According to IMF projections, India has overtaken the U.K. to become the world’s fifth-largest economy and is now behind only the U.S., China, Japan, and Germany. A decade back, India was scored 11th among the biggest economies while the U.K. was fifth. However, with record beating expansion in the April-June quarter, the Indian economy has overtaken the U.K., which has dropped to the sixth spot. The article is about India Surpassed U.K. To Become 5th Largest Economy.
India has a population 20 times that of the United Kingdom, so its GDP per capita is lower. Nevertheless, its GDP developed by 13.5% in the April-June quarter, the quickest pace each year, to retain the world’s fastest-growing economy tag. But increasing interest costs and the looming threat of a recession in significant world economies could slow the momentum in the upcoming quarters. Gross Domestic Product growth of 13.5% year-on-year compared to a 20.1% expansion a year back and 4.09% increase in the previous three months to March, according to official data.
Although lower than the Reserve Bank of India (RBI) estimate of 16.2%, the growth was fuelled by consumption and warned of a revival of domestic demand, especially in the services industry. Pent-up demand is operating consumption as consumers are stepping out and spending after two years of pandemic restrictions. As a result, the services industry has seen a strong bounce back that will get a boost from the festival season next month. But the slowing growth of the manufacturing industry at 4.8% is an area of worry. Also, imports being higher than exports is an issue of concern.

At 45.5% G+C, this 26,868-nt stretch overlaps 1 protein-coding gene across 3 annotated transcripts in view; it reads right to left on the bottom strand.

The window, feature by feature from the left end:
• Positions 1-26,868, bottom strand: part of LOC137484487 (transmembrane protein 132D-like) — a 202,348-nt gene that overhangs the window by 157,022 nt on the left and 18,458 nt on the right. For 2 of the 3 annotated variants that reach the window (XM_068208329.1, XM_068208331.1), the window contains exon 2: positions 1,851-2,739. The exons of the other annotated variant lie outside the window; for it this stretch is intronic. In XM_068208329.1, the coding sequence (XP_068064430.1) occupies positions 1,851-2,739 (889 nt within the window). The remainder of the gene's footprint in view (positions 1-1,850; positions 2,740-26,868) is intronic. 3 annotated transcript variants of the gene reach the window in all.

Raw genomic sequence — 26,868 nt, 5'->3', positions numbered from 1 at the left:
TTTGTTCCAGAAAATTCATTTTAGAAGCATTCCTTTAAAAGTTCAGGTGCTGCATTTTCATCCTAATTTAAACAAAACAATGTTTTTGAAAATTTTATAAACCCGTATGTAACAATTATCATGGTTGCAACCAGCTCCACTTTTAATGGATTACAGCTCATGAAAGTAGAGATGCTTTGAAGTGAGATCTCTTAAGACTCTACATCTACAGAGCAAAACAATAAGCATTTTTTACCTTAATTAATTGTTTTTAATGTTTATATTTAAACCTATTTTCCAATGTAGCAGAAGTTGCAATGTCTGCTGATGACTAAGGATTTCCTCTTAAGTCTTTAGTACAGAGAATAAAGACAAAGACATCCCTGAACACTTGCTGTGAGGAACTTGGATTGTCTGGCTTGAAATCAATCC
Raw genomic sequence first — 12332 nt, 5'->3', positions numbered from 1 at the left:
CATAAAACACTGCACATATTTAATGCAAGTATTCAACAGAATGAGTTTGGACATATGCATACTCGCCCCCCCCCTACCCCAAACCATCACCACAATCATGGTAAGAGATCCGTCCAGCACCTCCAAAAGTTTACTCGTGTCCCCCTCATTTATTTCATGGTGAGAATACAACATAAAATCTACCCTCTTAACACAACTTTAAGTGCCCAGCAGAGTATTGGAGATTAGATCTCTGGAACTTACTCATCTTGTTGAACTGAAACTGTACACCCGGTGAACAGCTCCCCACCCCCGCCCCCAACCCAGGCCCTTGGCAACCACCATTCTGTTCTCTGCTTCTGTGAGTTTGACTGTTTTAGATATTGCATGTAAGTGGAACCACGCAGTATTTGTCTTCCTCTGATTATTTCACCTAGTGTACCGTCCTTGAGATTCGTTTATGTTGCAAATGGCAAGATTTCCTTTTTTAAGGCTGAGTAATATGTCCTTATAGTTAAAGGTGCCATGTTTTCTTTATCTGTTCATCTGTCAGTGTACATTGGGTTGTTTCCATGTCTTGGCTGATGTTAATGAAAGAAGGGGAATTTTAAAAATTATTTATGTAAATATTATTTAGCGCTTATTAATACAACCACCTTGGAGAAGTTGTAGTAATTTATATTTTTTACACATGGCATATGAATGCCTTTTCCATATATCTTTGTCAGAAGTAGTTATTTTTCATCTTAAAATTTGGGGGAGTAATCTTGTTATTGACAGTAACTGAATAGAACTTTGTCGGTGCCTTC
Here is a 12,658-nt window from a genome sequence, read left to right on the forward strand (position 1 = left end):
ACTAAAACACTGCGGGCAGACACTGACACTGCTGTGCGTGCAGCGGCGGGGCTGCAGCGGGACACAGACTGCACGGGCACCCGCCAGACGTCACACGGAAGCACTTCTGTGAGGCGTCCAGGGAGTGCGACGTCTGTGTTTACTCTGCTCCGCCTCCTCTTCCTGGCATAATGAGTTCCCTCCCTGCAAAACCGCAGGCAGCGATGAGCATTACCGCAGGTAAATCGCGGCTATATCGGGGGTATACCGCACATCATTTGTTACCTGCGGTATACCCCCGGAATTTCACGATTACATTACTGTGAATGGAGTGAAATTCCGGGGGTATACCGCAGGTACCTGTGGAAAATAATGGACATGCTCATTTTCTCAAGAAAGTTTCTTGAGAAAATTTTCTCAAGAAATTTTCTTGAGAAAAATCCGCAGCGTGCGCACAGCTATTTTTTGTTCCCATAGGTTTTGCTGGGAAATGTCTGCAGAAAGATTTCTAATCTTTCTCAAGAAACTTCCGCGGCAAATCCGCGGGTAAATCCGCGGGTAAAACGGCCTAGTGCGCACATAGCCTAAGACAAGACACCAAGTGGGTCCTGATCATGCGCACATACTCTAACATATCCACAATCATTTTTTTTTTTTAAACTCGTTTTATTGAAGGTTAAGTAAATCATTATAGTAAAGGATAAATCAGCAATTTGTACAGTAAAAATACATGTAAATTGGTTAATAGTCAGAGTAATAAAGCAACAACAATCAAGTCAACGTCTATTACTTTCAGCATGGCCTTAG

An uneven monsoon is similar to weigh upon agriculture growth and rural demand. The GDP print will, however, permit the RBI to focus on controlling inflation that has stayed above the comfort zone of 6% for seven straight months. The central bank has developed the benchmark policy rate by 140 basis points in three installments since May and has committed to do more to bring inflation under control. Besides tighter monetary requirements, Asia’s third-largest economy faces headwinds from higher energy and commodity expenses that are to weigh on consumer demand and companies’ investment plans.
Moreover, consumer spending, which accounts for nearly 55% of economic activity, has been hit highly by soaring food and fuel prices. The GDP growth in the first quarter of the latest fiscal was increased more than China’s 0.4% expansion in April-June.
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